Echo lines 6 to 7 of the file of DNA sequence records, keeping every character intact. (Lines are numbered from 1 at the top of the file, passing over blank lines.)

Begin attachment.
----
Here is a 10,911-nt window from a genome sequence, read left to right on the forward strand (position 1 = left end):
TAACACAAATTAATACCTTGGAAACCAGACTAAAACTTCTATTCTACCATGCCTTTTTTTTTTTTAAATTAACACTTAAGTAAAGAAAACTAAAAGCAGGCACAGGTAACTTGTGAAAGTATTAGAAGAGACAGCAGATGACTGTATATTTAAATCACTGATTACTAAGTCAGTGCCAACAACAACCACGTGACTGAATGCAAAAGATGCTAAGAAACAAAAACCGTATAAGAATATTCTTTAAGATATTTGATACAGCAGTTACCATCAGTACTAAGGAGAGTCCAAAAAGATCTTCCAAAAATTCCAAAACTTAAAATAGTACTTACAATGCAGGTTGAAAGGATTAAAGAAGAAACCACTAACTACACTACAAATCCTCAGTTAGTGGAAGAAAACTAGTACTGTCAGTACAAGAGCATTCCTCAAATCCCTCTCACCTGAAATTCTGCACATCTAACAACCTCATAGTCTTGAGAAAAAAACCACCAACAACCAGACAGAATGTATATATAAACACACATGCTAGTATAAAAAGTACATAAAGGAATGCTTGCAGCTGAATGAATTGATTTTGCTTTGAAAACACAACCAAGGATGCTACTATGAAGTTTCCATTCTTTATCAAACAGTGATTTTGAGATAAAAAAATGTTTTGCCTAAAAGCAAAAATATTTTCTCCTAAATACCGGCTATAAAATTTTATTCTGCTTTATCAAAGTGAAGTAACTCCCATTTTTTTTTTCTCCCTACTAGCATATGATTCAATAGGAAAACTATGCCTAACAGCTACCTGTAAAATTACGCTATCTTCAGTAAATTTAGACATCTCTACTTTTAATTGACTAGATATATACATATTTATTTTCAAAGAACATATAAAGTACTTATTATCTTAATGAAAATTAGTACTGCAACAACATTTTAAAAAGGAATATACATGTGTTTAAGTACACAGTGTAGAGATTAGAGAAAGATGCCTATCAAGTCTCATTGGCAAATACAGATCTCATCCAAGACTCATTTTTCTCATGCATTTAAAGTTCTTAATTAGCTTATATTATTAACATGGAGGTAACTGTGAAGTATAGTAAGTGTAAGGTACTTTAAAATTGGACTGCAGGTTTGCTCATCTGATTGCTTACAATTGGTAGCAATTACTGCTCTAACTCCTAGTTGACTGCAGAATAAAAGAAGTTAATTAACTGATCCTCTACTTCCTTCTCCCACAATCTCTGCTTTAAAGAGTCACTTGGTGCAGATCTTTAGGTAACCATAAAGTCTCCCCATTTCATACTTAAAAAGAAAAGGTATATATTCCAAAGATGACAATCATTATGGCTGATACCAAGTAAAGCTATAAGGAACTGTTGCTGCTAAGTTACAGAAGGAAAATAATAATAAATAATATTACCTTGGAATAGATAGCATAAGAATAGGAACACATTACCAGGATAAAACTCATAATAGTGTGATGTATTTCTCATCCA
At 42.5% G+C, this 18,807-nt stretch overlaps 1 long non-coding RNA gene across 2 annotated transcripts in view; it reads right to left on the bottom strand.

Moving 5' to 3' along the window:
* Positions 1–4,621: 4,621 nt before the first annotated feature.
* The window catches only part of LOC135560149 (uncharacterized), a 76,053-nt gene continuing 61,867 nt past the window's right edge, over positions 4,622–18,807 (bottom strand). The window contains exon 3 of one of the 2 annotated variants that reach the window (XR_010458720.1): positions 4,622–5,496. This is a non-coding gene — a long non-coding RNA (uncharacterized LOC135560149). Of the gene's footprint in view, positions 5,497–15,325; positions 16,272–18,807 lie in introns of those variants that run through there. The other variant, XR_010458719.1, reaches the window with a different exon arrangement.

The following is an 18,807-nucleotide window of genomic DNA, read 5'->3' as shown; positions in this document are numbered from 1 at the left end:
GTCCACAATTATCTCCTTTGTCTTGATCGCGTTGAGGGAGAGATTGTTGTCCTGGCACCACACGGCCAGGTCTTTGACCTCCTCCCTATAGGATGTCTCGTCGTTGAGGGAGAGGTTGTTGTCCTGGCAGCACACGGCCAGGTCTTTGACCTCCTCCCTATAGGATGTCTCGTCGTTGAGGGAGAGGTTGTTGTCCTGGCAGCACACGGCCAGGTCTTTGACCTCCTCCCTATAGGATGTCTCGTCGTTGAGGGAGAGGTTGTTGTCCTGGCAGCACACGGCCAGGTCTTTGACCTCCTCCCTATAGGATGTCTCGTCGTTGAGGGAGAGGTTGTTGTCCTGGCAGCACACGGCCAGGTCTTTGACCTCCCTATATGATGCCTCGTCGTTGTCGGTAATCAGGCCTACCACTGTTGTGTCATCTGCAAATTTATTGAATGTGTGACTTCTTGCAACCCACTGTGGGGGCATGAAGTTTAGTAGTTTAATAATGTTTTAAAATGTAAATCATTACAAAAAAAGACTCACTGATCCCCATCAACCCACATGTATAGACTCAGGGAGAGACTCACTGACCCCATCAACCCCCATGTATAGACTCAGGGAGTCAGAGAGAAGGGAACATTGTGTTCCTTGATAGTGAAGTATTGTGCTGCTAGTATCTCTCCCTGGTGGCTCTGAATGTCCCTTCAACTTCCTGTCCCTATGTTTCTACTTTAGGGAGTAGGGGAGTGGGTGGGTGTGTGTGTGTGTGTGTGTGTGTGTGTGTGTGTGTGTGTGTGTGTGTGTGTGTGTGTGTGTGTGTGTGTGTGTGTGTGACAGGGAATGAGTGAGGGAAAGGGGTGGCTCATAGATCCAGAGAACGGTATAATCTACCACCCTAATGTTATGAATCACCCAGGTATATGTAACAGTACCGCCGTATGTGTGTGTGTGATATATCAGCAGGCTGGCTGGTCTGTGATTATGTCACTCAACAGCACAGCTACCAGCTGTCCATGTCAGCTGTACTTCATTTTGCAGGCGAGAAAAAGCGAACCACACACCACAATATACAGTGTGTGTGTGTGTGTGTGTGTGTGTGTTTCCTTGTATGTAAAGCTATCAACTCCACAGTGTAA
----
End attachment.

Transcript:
* The window catches only part of LOC135560149 (uncharacterized), a 76,053-nt gene continuing 61,867 nt past the window's right edge, over positions 4,622–18,807 (bottom strand). The window contains exon 3 of one of the 2 annotated variants that reach the window (XR_010458720.1): positions 4,622–5,496. This is a non-coding gene — a long non-coding RNA (uncharacterized LOC135560149). Of the gene's footprint in view, positions 5,497–15,325; positions 16,272–18,807 lie in introns of those variants that run through there. The other variant, XR_010458719.1, reaches the window with a different exon arrangement.

The following is an 18,807-nucleotide window of genomic DNA, read 5'->3' as shown; positions in this document are numbered from 1 at the left end: